Consider What Differentiates You/Your Client: A good tagline communicates why a brand stands out from the competition. To come up with such a tagline, ask and answer questions like, “What sets us apart? What do we do better than our competitors? How are we uniquely positioned to serve our desired customers?” If you’re stumped, consider asking a few clients you are close with for feedback on why they like working with you. Your clients can do the same with their customers.
Demonstrate Value: An excellent tagline conveys a brand’s unique value proposition. It suggests how prospects lives will be improved by buying from/working with the brand. Walmart, for instance, has a tagline that achieves this. “Save Money. Live better.” This tagline relates Walmart’s main differentiator – the powerful benefit the retailer offers customers. To craft a strong tagline, ask questions like, “How do the services and solutions we provide make clients’ lives better?”
Be Brief: A tagline is not a mission statement or an “about us” paragraph on your website. It is a concise statement, phrase or question (Wendy’s: “Where’s the beef?”) that generates interest in your brand or your client’s brand among audiences you seek to influence.
While it’s essential to keep the tagline short, refrain from pressuring yourself into coming up with a pithy slogan right out of the gates. Instead, write down possible iterations of your tagline. They can be longer at first. As you go along, challenge yourself to pare down the words until you have something punchy. To help inspire brevity, think of taglines like Nissan’s “Innovation that excites” or Home Depot’s “More Saving. More Doing.”
Choose Your Words Wisely: Quality taglines avoid clichés and jargon, which can make a brand seem boring. Even in a jargon-thick industry like technology, the Apple tagline – “Think Different” – couldn’t be simpler or more effective in conveying what the innovator is all about.
While you want to avoid clichés, don’t strain to be so clever that you become vague, which will result in you failing to communicate anything relevant. Seek to use simple words to relate the essence of a brand – something like Ram Trucks’ “Guts. Glory. Ram.” Lastly, avoid using words or phrases that could be construed as offensive.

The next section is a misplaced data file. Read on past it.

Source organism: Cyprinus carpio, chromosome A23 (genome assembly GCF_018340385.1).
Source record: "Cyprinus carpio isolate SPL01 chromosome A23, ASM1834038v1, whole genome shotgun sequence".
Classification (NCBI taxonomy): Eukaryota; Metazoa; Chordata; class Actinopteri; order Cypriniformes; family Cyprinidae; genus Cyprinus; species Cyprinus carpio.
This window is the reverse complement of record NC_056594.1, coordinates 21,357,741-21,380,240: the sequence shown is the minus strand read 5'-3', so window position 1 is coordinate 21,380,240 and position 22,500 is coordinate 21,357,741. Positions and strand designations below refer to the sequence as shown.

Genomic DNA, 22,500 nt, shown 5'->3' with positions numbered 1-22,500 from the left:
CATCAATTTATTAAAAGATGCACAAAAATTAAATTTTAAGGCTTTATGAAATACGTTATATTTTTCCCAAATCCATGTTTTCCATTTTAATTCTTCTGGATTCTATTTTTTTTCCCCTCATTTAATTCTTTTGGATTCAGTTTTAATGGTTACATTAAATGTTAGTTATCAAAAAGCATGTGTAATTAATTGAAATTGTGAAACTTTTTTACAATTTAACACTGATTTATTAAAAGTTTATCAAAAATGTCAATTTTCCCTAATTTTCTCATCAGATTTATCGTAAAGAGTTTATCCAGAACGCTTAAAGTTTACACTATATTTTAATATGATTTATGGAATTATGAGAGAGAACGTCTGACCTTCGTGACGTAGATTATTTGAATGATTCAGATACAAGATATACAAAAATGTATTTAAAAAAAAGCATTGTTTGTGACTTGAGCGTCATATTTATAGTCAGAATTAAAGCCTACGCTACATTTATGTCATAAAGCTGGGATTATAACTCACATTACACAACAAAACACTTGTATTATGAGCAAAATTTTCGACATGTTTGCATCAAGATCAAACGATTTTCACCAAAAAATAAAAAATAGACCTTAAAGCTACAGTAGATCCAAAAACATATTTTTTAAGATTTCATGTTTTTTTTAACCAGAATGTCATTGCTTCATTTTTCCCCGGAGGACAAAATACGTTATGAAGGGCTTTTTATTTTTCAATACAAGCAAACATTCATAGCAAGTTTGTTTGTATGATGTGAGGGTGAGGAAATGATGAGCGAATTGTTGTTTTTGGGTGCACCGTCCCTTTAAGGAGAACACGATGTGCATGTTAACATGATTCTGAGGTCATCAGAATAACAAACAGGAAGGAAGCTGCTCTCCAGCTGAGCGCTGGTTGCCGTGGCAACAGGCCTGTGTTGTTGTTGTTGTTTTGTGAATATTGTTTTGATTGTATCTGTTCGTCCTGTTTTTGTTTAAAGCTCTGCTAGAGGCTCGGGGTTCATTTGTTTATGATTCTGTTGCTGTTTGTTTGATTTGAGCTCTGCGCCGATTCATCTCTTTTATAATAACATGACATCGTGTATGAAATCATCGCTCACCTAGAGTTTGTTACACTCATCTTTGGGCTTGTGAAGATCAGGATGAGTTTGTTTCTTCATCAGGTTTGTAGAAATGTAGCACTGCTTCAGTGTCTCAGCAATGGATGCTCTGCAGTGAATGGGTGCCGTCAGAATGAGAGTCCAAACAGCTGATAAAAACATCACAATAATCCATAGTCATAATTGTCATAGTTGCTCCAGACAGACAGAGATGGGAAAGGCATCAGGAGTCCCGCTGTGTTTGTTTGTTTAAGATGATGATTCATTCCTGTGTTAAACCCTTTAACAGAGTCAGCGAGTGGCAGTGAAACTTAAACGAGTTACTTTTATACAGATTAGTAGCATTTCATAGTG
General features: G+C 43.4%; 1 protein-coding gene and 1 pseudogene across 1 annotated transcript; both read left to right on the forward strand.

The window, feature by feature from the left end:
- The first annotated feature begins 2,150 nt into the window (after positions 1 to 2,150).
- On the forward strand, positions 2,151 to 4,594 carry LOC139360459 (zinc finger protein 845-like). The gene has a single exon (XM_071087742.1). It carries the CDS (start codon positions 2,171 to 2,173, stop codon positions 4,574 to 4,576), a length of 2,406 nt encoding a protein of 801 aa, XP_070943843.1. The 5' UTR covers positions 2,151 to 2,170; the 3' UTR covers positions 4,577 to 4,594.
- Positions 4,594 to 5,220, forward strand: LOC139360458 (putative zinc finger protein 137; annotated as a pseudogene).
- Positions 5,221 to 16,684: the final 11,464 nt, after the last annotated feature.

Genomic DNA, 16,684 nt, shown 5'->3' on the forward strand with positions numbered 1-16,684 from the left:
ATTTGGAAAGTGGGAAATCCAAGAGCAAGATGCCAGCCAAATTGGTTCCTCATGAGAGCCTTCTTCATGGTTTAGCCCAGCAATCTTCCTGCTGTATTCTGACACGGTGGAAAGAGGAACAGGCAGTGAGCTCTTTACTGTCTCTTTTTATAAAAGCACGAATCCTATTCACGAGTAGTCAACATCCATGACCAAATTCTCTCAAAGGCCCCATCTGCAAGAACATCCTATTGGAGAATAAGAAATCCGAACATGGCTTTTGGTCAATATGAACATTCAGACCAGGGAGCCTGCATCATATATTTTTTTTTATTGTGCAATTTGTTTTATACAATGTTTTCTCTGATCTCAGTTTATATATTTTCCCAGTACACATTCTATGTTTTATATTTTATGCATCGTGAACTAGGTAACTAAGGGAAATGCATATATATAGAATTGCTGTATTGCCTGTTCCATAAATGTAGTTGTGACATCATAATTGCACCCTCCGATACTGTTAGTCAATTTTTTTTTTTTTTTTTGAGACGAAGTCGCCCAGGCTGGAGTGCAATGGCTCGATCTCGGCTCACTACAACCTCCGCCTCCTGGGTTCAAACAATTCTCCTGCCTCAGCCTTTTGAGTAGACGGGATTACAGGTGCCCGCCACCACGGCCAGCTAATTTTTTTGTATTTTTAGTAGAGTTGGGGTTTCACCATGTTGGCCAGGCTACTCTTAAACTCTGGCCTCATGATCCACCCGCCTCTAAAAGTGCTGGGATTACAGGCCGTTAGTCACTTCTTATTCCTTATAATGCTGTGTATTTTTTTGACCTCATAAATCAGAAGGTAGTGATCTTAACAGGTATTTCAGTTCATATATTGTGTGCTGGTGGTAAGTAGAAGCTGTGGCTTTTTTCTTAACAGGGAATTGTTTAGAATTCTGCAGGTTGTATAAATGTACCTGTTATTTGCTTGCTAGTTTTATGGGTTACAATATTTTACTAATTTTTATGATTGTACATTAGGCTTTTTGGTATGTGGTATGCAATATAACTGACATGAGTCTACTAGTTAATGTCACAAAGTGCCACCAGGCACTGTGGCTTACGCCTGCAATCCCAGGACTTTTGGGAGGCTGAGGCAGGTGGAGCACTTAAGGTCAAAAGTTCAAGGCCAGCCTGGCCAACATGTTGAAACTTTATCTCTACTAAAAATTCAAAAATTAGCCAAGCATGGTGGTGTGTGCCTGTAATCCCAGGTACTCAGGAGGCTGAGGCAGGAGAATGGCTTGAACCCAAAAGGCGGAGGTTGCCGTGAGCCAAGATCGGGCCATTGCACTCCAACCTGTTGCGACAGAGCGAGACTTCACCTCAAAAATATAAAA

Case Study: Taglines Par Excellence
Leading promotional product distributors know how to craft a winning tagline. Many have done so for their own companies.
Take Jack Nadel International (asi/279600). The distributorship’s “Ideas Take Flight Here” suggests that the promotional marketing agency has the creative power and real-world expertise to help elevate clients’ success to new heights.
Then there is Tangerine Promotions (asi/341609). The company is keen to communicate that it isn’t an ordinary promotional products distributor – that its approach to branding is unique and imaginative, meticulous and customized so that each client will connect powerfully with its audience. There is, Tangerine seeks to convey, an art to crafting excellent promotions – an art that the company has mastered. Hence the tagline: “Tangerine: The Art of Promotions.”
5 iconic taglines
- Nike: Just Do It.
- BMW: The Ultimate Driving Machine.
- M&Ms: Melts in your mouth, not in your hand.
- U.S. Marines: The Few. The Proud. The Marines.
- Mastercard: There are some things money can’t buy. For everything else, there’s Mastercard.
Watch this video where brand strategist Mash Bonigala, CEO of SpellBrand, discusses effective taglines and the reasons they work so well. http://goo.gl/Ez9tCk
- Evaluate your business tagline to see if it creates the impression you want to make.
- If your tagline falls short, spend time using the article’s tips to create a potent one.